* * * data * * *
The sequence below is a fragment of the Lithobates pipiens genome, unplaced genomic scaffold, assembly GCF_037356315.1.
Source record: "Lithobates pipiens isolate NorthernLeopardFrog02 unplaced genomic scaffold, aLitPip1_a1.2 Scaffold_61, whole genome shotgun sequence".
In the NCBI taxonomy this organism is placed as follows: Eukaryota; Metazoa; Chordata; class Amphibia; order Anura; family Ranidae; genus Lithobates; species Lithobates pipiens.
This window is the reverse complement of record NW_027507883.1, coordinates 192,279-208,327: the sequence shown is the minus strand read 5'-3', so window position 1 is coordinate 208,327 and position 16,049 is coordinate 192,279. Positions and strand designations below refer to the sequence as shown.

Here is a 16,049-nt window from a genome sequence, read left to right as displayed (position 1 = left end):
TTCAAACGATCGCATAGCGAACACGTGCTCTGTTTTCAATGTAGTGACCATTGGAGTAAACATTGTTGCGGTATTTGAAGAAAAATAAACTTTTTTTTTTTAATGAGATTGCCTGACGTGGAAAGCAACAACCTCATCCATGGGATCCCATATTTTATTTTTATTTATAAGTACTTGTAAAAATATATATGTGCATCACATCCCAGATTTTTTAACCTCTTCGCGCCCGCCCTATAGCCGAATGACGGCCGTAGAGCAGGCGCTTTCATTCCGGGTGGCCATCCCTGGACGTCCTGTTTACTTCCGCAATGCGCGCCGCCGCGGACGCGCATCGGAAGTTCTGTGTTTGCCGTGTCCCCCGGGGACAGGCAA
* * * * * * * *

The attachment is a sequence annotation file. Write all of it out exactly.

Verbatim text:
The sequence below is a fragment of the Lithobates pipiens genome, unplaced genomic scaffold, assembly GCF_037356315.1.
Source record: "Lithobates pipiens isolate NorthernLeopardFrog02 unplaced genomic scaffold, aLitPip1_a1.2 Scaffold_61, whole genome shotgun sequence".
In the NCBI taxonomy this organism is placed as follows: Eukaryota; Metazoa; Chordata; class Amphibia; order Anura; family Ranidae; genus Lithobates; species Lithobates pipiens.
This window is the reverse complement of record NW_027507883.1, coordinates 192,279-208,327: the sequence shown is the minus strand read 5'-3', so window position 1 is coordinate 208,327 and position 16,049 is coordinate 192,279. Positions and strand designations below refer to the sequence as shown.

Here is a 16,049-nt window from a genome sequence, read left to right as displayed (position 1 = left end):
TTCAAACGATCGCATAGCGAACACGTGCTCTGTTTTCAATGTAGTGACCATTGGAGTAAACATTGTTGCGGTATTTGAAGAAAAATAAACTTTTTTTTTTTAATGAGATTGCCTGACGTGGAAAGCAACAACCTCATCCATGGGATCCCATATTTTATTTTTATTTATAAGTACTTGTAAAAATATATATGTGCATCACATCCCAGATTTTTTAACCTCTTCGCGCCCGCCCTATAGCCGAATGACGGCCGTAGAGCAGGCGCTTTCATTCCGGGTGGCCATCCCTGGACGTCCTGTTTACTTCCGCAATGCGCGCCGCCGCGGACGCGCATCGGAAGTTCTGTGTTTGCCGTGTCCCCCGGGGACAGGCAA